What do you need to know about deposit schemes?
TENANT FEE BAN UPDATE: With the Tenant Fee Ban coming into force in just 9 days, we thought it would be useful to provide an update regarding the new rules on deposits and charges for new tenancies.
Everything Landlords and Tenants need to know about the act which becomes law on 1st June 2019 can be found here https://blog.openrent.co.uk/tenant-fees-ban-what-landlords-need-to-know/
There is also a handy deposit calculator so you can check what deposit you can request at the start of a new tenancy https://blog.openrent.co.uk/maximum-tenancy-deposit-the-new-rules-and-how-to-calculate-5-weeks-rent/
For landlords, it has never been more crucial to ensure that you have independent professional inventory, check-in and check-out reports to protect your investment, as under the new Tenant Fee Ban rules, there are caps on holding deposits which could prove troublesome in covering costs for any damage at the end of a tenancy.
David Cox, Chief Executive at Property Mark summarised this in a recent statement:
“The sector must not underestimate the importance of a thorough inventory. They provide certainty for all involved, add clarity at the end of a tenancy, and help resolve disputes. In the new world after the tenant fees ban comes in agents will need to take an evidence-based approach to default fees, damages and disputes. Only by ensuring that an inventory took place can agents protect their clients’ investments and reduce costs in the long-run.”
For the full Tenant Fees Act 2019 visit: https://www.gov.uk/government/collections/tenant-fees-act
or book your invaluable inventory services today.
Deposit schemes have now been with us for 11 years but are any of us really any the wiser as to how it all works and what the real facts are? The answer is…possibly not! So, we are pleased to bring you some useful snippets that will stop that wandering grey matter wondering any further.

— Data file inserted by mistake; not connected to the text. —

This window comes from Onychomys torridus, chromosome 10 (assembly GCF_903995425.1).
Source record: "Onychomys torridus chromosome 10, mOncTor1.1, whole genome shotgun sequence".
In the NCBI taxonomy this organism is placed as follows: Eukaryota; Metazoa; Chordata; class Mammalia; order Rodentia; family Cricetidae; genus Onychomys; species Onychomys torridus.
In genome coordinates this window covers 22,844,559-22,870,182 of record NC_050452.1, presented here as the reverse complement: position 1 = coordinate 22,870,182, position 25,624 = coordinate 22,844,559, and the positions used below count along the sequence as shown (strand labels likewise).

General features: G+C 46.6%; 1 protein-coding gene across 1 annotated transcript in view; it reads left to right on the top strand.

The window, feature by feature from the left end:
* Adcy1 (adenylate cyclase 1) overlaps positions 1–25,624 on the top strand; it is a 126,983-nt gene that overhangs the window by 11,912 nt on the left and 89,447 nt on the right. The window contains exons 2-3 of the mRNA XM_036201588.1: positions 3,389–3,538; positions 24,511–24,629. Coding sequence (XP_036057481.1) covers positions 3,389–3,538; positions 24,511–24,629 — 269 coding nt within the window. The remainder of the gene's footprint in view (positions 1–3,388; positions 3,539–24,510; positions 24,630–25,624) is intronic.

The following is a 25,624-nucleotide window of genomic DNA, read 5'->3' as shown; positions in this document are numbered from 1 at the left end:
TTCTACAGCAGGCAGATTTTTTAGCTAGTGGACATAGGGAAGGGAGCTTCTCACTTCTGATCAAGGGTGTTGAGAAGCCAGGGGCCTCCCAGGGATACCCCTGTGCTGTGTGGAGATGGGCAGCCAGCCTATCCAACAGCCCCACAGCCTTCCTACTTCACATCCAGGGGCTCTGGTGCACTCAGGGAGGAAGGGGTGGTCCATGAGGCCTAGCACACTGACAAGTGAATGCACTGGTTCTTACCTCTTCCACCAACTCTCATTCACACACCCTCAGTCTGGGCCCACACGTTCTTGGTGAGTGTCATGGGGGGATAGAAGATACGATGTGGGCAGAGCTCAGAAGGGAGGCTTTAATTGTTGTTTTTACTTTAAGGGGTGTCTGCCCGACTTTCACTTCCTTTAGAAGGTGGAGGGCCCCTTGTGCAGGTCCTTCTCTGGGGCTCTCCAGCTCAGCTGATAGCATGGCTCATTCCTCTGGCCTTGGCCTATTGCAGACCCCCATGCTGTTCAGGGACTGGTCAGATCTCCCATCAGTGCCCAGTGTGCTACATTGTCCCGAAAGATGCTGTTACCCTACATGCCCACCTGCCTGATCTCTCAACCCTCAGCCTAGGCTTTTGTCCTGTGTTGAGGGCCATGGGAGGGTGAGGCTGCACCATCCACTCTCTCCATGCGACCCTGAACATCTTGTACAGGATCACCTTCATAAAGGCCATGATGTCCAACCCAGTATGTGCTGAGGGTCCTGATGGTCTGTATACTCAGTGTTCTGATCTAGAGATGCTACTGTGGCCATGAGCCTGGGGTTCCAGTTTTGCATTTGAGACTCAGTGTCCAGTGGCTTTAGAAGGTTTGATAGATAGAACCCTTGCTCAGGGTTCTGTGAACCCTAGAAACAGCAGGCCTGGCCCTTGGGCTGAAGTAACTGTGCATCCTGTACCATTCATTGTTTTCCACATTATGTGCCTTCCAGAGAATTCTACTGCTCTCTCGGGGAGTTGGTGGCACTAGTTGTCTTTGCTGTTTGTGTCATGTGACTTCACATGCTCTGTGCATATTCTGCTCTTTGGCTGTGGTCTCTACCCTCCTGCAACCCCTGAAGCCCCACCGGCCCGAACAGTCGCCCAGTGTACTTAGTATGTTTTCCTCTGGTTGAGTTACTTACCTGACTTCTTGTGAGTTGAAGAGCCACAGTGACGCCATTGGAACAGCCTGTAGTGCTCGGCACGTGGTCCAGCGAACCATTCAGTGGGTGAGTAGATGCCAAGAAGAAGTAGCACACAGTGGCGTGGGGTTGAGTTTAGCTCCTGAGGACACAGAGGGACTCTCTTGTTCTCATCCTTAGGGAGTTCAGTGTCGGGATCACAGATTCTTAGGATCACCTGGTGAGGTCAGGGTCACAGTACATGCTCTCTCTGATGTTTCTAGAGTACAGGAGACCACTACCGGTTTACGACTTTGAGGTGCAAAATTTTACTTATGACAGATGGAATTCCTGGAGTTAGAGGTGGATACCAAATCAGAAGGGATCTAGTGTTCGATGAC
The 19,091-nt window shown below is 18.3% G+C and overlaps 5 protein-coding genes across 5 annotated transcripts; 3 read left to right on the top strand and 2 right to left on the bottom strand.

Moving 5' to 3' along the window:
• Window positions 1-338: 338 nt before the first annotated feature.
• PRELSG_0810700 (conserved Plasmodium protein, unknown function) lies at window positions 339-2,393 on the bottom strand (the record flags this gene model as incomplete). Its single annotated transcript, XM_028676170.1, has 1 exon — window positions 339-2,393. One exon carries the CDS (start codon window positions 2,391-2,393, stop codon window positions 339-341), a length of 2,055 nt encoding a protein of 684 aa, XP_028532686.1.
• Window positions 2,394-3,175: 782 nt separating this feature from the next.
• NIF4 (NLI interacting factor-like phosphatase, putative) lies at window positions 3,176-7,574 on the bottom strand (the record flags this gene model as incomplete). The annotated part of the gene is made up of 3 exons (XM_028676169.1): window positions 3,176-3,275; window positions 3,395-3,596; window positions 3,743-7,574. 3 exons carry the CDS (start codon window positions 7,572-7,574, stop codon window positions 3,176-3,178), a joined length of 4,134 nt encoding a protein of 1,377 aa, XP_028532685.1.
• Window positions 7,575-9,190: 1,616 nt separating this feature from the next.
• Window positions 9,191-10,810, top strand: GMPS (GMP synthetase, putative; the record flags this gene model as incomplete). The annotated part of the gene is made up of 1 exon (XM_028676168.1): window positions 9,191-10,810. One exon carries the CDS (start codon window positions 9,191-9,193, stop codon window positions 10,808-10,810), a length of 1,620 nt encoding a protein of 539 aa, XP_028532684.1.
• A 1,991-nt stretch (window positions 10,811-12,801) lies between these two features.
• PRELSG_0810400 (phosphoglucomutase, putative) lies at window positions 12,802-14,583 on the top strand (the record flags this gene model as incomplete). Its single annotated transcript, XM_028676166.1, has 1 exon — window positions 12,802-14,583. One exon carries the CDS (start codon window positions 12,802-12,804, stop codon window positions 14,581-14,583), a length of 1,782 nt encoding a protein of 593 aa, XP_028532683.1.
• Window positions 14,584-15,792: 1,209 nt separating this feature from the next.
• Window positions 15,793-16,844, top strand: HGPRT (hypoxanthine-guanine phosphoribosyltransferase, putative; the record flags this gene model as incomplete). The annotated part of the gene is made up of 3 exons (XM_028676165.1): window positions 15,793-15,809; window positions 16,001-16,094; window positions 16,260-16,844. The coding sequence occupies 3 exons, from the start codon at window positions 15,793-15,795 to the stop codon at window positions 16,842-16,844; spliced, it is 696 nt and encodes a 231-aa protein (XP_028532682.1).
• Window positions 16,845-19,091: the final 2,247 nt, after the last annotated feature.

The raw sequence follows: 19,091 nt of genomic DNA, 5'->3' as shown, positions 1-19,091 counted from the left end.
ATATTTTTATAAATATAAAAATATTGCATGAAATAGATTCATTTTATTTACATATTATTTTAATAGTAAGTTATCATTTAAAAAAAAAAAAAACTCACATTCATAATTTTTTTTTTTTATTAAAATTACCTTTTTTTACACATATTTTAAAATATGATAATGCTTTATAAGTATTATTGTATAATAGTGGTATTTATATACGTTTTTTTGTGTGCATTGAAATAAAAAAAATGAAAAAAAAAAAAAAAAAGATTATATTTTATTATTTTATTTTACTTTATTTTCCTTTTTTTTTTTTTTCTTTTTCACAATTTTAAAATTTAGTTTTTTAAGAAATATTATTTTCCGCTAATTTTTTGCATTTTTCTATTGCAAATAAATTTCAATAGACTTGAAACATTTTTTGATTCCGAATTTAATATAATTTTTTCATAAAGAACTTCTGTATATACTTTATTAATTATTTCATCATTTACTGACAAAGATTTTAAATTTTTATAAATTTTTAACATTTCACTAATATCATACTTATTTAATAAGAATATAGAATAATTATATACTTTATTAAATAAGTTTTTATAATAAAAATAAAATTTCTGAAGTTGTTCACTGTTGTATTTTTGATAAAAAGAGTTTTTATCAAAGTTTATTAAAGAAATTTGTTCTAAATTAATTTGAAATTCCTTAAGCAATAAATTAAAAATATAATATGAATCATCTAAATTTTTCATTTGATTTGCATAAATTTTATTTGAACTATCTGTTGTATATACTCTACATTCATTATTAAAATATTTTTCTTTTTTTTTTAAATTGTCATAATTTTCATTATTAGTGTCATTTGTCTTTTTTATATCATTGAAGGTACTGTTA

How many schemes are there?
Many, however there only 3 that are bound by law, so our advice; stick like sand does to wet toes to one of those schemes.
How long does a landlord have to lodge a deposit?
30 days after receipt, and they have to give the tenants details of that scheme within the same time frame.
What is the penalty if a deposit is not protected?
A landlord could be liable to pay between 1 and 3 times the deposit amount to the tenant and also be ordered to return the deposit.
How long does a landlord have to return a deposit?
Ten days, after an amount for deduction has been agreed between both parties
How do you get a deposit back?
After the check out, write to your landlord to request the return of your deposit. A landlord then has ten days to advise of deductions and return the remainder.
What if a landlord and tenant disagree on deductions?
The non-disputed amount should be released to the tenant and the dispute amount logged with the deposit scheme and as much evidence as possible provided to them to support you cause.
How long will the deposit scheme take to make a decision?
They generally state they will review and respond to disputes within 28 days?
What if I don’t agree with the deposit schemes decision?
Their decision is final, but if you wish to pursue further you will have to go through the small claims court.
Can a landlord claim for more than the deposit amount?
It is not usually done but can be. However, a landlord would have to seek these monies through the small claims court as the deposit schemes cannot award over the amount of the deposit.
What is wear and tear?
It is the normal deterioration of a property through the passage of time. A landlord is responsible for general maintenance of the property and its structure but a tenant is expected to keep the property in decent repair and would be liable for any actual damage.
Can a landlord make deductions without a check-in and check-out?
Highly unlikely, the schemes require proper and thorough evidence and a large part of this is a detailed check-in inventory and a subsequent check-out. If it can’t be proven it can’t be claimed for.
We hope you’ve found this useful. If you have any comments or questions or if you are interested in using our inventory services then we would love to hear from you.